Where to Stay in Delhi, India

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Updated: December 2, 2019

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The Best Area to Stay in Delhi

For thousands of years, this major city and regional capital was invaded, razed, and rebuilt by Afghans, Mongols, and Mughals (among other empires). British colonialists moved their capital in 1911 to Delhi from Calcutta (now Kolkata) to be distant from the rebellious Bengalis, but it was not completed until 1931 – and 16 years later, India became independent. (The section called Old Delhi was renamed to differentiate it from New Delhi, site of the colonial capital, but the city as a whole is called Delhi.)

Unlike most other Indian cities, this mesmerizing metropolis is packed with beautifully-restored pre-colonial temples, forts, and tombs, and abundant reminders of colonial rule, particularly the shady boulevards and expansive city gardens. Part of the ‘Golden Triangle’ which is very popular with tourists and includes nearby cities of Agra (home of the Taj Mahal) and Jaipur (the ‘Pink City’), Delhi is also the major transport hub of northern India.

With an extended population of over 20 million, Delhi is, incredibly, not even India’s largest city, but exploration is definitely enhanced by the reliable and expansive metro system. The pollution (especially during the cool winter, November to February) is sometimes unpleasant. To minimize this and other expected downsides of staying in any Indian megapolis, find a suitable base and, if possible, book a decent hotel.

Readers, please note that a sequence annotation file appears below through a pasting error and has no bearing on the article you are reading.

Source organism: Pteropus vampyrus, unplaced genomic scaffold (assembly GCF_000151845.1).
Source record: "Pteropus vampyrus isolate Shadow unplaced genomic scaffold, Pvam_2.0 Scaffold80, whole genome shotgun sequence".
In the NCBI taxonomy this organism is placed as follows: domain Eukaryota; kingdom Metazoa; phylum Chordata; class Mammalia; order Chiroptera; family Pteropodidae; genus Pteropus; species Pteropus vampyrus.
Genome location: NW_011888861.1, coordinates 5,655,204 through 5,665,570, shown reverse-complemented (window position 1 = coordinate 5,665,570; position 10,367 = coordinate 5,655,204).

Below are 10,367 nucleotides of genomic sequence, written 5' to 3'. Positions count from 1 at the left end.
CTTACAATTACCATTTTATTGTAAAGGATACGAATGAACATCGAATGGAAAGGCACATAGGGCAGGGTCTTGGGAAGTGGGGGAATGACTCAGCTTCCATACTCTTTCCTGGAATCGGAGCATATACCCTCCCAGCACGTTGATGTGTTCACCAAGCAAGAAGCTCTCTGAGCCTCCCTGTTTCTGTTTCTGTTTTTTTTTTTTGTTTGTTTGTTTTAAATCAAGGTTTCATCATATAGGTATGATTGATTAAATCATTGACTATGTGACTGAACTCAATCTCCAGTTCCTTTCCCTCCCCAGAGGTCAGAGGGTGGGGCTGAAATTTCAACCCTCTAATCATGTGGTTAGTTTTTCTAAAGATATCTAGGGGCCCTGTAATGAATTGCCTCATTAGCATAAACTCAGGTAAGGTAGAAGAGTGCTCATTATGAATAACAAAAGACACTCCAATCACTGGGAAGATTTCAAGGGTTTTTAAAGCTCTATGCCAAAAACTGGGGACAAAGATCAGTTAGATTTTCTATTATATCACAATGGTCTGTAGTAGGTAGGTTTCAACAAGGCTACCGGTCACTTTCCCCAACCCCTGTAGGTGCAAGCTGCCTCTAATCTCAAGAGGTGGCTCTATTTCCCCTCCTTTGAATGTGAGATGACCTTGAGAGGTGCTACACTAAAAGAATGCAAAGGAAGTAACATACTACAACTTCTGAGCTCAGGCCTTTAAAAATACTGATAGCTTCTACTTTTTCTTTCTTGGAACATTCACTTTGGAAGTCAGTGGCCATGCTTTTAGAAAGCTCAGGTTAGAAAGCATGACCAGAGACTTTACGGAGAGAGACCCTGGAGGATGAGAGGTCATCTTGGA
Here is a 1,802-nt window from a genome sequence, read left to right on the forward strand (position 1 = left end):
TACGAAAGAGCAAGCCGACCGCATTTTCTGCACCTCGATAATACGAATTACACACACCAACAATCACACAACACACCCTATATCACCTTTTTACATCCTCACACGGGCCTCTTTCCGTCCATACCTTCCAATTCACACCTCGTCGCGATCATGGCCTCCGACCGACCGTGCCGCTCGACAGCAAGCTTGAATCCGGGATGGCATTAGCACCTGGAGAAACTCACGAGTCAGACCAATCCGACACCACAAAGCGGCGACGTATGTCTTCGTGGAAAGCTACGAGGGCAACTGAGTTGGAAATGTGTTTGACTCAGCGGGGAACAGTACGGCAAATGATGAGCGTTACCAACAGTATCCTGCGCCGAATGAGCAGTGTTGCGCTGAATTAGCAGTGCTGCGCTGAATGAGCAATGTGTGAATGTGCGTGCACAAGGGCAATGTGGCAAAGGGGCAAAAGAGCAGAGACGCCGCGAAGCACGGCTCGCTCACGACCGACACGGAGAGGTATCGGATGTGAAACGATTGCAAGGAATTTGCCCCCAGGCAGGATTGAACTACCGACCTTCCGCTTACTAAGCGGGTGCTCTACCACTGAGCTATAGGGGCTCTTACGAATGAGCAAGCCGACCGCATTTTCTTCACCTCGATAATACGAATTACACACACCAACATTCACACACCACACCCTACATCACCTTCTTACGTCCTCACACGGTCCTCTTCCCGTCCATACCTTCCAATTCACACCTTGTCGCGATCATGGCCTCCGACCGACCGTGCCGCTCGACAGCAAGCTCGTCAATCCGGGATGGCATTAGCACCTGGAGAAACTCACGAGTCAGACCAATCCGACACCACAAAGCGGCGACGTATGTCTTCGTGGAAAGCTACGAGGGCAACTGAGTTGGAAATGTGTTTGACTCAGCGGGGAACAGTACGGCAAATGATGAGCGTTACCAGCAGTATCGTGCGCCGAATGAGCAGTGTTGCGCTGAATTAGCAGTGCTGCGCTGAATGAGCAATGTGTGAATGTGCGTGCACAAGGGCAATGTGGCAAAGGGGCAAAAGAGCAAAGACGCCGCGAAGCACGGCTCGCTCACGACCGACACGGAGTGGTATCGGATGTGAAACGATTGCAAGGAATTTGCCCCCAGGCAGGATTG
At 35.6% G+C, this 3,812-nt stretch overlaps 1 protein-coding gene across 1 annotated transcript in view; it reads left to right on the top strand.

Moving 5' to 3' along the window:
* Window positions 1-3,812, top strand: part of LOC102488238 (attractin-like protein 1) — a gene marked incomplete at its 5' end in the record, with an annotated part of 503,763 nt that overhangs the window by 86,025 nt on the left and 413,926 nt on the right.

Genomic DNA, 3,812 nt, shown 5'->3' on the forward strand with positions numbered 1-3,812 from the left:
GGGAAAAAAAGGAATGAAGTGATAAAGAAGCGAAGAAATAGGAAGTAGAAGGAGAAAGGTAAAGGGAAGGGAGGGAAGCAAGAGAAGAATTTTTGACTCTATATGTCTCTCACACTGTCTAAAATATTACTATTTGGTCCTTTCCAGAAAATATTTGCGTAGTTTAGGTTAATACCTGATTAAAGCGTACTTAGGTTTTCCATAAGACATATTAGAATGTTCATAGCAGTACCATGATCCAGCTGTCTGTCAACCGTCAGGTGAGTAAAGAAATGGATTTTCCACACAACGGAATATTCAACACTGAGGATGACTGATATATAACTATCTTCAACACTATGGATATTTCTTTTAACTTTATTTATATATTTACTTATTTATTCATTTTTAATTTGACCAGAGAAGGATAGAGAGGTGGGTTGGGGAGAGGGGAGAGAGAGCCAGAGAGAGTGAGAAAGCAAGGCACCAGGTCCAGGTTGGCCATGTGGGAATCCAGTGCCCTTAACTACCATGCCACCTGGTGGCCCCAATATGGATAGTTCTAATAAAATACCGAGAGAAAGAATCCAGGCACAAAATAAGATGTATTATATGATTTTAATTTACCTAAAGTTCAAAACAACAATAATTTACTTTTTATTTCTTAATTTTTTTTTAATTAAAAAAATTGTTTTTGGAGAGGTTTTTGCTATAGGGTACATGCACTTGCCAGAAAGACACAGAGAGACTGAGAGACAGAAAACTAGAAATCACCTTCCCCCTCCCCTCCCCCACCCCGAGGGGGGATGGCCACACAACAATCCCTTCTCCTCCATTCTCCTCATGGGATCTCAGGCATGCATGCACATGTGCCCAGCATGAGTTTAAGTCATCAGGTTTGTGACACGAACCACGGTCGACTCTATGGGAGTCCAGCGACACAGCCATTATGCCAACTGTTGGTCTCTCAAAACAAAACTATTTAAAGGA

The appeal of staying in New Delhi is its shady sidewalks, proximity to major sights, and accessibility by metro, but the traffic is unrelenting. Old Delhi is close to the major bus and train stations and several prime pre-colonial attractions, but is always noisy and polluted, and hence, really, only for those on a strict budget and looking for a genuine experience of Indian cities. Part of New Delhi is the city center, Connaught Place, packed with tourist facilities, and a major tourist attraction in its own right. Heading south from this circular hub, the broad boulevard simply called Janpath is lined with first-class hotels.

Mid-range hotels and charming guesthouses can be found in the inner-city and middle-class residential areas of Sundar Nagar and Nizamuddin. The latter is handy to the incredible Humayun’s Tomb and a major train station for connections to Agra. Further east, suburbs, including the satellite city of Noida, offer better value for top-end hotels, while the inner southern suburbs offer proximity to the airport. Alongside the airport, the modern and purpose-built suburb of Aerocity offers numerous hotels, malls, and eateries, and is linked to the city center by an express metro line.

The Best Places to Stay in Delhi

Where To Stay in Delhi.

The Oberoi Hotel in New Delhi.

Best Area in Delhi for…

  • Best Area in Delhi for Sightseeing: New Delhi
    Delhi offers more inner-city attractions than anywhere else in India and also has the largest metro network in the country. Some sights, such as India Gate and the Rashtrapati Bhavan presidential palace, may even be within walking distance of a hotel in the colonial-built area of New Delhi. Adding to the appeal are parks like the excellent Lodhi Gardens which feature several ancient tombs, and proximity to all the places to eat, drink, and shop at Connaught Place and Khan Market.
  • Best Area in Delhi for Shopping: Khan Market (New Delhi)